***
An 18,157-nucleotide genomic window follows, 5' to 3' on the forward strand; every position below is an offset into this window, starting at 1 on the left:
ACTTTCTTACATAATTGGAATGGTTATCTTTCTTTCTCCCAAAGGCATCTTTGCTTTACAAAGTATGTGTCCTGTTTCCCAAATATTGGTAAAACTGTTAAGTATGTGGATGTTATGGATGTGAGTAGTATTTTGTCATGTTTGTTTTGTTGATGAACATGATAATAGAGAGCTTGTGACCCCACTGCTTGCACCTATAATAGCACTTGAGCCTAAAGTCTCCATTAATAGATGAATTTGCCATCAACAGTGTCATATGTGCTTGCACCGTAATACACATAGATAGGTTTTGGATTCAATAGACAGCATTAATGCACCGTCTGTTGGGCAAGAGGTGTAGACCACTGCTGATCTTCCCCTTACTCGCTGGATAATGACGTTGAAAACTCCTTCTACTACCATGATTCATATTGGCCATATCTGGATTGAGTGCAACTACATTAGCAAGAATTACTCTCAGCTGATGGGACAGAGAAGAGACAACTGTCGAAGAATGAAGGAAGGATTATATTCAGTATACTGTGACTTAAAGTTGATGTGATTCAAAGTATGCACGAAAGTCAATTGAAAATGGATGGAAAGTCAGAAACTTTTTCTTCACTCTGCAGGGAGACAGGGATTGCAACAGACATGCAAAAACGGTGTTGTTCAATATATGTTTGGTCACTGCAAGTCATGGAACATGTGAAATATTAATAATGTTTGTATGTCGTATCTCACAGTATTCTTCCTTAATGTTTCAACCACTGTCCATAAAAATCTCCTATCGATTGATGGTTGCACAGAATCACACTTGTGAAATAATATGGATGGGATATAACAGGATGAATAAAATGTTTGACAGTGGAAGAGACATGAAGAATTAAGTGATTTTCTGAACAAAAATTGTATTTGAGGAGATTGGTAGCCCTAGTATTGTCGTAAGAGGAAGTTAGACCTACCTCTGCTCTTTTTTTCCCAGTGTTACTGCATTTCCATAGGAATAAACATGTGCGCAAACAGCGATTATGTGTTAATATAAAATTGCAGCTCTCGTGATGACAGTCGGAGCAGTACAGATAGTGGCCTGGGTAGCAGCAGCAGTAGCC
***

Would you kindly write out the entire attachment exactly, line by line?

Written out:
An 18,157-nucleotide genomic window follows, 5' to 3' on the forward strand; every position below is an offset into this window, starting at 1 on the left:
ACTTTCTTACATAATTGGAATGGTTATCTTTCTTTCTCCCAAAGGCATCTTTGCTTTACAAAGTATGTGTCCTGTTTCCCAAATATTGGTAAAACTGTTAAGTATGTGGATGTTATGGATGTGAGTAGTATTTTGTCATGTTTGTTTTGTTGATGAACATGATAATAGAGAGCTTGTGACCCCACTGCTTGCACCTATAATAGCACTTGAGCCTAAAGTCTCCATTAATAGATGAATTTGCCATCAACAGTGTCATATGTGCTTGCACCGTAATACACATAGATAGGTTTTGGATTCAATAGACAGCATTAATGCACCGTCTGTTGGGCAAGAGGTGTAGACCACTGCTGATCTTCCCCTTACTCGCTGGATAATGACGTTGAAAACTCCTTCTACTACCATGATTCATATTGGCCATATCTGGATTGAGTGCAACTACATTAGCAAGAATTACTCTCAGCTGATGGGACAGAGAAGAGACAACTGTCGAAGAATGAAGGAAGGATTATATTCAGTATACTGTGACTTAAAGTTGATGTGATTCAAAGTATGCACGAAAGTCAATTGAAAATGGATGGAAAGTCAGAAACTTTTTCTTCACTCTGCAGGGAGACAGGGATTGCAACAGACATGCAAAAACGGTGTTGTTCAATATATGTTTGGTCACTGCAAGTCATGGAACATGTGAAATATTAATAATGTTTGTATGTCGTATCTCACAGTATTCTTCCTTAATGTTTCAACCACTGTCCATAAAAATCTCCTATCGATTGATGGTTGCACAGAATCACACTTGTGAAATAATATGGATGGGATATAACAGGATGAATAAAATGTTTGACAGTGGAAGAGACATGAAGAATTAAGTGATTTTCTGAACAAAAATTGTATTTGAGGAGATTGGTAGCCCTAGTATTGTCGTAAGAGGAAGTTAGACCTACCTCTGCTCTTTTTTTCCCAGTGTTACTGCATTTCCATAGGAATAAACATGTGCGCAAACAGCGATTATGTGTTAATATAAAATTGCAGCTCTCGTGATGACAGTCGGAGCAGTACAGATAGTGGCCTGGGTAGCAGCAGCAGTAGCC